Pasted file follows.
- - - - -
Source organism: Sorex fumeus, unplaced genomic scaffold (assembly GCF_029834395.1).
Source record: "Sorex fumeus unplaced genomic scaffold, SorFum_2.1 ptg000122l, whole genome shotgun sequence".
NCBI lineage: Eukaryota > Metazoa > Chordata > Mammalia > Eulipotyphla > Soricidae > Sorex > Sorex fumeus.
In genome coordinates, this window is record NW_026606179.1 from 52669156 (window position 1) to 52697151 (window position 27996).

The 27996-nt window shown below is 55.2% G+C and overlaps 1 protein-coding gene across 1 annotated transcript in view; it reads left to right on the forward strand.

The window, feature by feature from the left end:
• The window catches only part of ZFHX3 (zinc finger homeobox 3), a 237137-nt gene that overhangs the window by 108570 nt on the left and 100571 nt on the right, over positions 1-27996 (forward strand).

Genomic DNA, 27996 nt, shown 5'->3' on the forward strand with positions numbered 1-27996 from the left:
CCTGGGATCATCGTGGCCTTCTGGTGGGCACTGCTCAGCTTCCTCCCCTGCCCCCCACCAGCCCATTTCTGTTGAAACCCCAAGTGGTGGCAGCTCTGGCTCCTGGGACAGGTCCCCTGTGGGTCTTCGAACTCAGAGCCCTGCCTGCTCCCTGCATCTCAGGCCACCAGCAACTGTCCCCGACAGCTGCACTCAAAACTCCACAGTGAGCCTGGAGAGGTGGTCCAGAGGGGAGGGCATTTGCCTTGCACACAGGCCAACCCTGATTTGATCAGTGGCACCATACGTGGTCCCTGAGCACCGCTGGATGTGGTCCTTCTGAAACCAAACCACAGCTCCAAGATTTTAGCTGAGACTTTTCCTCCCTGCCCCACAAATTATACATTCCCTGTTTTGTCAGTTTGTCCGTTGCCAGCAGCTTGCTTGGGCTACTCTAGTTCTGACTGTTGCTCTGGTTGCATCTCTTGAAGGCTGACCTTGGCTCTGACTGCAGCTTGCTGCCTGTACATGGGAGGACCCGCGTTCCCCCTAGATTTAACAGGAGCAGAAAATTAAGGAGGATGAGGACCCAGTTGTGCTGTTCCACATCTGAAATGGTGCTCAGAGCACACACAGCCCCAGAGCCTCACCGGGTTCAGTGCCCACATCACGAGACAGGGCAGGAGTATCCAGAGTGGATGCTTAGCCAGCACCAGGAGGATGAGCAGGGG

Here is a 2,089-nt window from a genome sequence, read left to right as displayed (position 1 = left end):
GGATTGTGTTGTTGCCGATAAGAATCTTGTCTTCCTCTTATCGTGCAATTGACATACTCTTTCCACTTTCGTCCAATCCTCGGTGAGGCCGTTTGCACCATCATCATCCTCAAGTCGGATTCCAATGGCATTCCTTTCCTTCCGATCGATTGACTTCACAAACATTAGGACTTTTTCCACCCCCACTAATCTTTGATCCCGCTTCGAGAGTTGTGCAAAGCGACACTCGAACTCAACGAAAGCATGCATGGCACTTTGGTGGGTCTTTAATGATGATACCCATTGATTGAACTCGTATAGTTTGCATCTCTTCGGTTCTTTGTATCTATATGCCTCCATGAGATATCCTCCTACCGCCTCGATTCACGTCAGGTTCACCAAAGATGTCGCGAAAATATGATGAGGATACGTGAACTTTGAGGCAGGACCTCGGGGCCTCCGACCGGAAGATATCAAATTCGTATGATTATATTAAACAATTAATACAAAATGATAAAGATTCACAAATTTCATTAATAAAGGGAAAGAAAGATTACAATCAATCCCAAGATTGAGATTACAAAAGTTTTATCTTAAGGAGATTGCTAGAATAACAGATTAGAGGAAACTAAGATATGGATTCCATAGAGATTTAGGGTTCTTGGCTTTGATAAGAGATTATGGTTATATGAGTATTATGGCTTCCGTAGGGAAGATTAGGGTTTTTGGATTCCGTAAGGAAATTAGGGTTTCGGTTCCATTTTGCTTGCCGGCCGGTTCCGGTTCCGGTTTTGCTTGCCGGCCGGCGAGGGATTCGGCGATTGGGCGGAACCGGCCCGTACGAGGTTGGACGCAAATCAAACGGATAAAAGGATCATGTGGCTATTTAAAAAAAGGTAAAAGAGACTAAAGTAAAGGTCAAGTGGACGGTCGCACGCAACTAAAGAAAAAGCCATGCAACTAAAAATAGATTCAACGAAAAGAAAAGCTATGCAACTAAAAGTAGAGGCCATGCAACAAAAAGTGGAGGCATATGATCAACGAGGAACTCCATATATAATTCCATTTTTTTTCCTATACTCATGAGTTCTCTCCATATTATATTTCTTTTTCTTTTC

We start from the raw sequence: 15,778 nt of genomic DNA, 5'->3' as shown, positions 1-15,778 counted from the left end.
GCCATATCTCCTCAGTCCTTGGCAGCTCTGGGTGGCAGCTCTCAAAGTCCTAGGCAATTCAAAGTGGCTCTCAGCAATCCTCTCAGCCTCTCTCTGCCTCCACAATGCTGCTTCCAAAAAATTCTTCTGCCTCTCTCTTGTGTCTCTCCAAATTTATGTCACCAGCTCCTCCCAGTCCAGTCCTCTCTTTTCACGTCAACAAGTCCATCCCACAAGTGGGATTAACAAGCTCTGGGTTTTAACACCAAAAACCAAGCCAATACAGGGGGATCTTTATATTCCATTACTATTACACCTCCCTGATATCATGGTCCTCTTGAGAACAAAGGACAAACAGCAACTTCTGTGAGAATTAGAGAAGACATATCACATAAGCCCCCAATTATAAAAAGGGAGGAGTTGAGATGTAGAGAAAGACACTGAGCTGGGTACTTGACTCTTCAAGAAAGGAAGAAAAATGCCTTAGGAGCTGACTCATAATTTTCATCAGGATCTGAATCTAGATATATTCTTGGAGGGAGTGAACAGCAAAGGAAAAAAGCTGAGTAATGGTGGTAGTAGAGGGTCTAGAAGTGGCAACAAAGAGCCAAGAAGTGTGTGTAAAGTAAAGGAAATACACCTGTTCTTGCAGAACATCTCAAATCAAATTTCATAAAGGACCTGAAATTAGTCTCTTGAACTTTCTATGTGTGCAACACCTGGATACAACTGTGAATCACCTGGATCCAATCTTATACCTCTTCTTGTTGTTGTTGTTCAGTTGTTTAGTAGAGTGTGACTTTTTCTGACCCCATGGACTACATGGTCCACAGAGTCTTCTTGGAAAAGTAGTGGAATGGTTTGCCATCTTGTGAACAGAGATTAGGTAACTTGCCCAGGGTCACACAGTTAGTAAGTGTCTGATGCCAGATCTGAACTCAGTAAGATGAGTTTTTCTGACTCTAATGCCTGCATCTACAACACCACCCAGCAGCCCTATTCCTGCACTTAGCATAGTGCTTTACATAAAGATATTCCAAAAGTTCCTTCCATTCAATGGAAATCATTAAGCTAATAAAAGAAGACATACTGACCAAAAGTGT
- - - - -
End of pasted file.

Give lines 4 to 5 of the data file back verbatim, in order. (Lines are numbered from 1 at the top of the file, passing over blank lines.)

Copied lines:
In genome coordinates, this window is record NW_026606179.1 from 52669156 (window position 1) to 52697151 (window position 27996).

The 27996-nt window shown below is 55.2% G+C and overlaps 1 protein-coding gene across 1 annotated transcript in view; it reads left to right on the forward strand.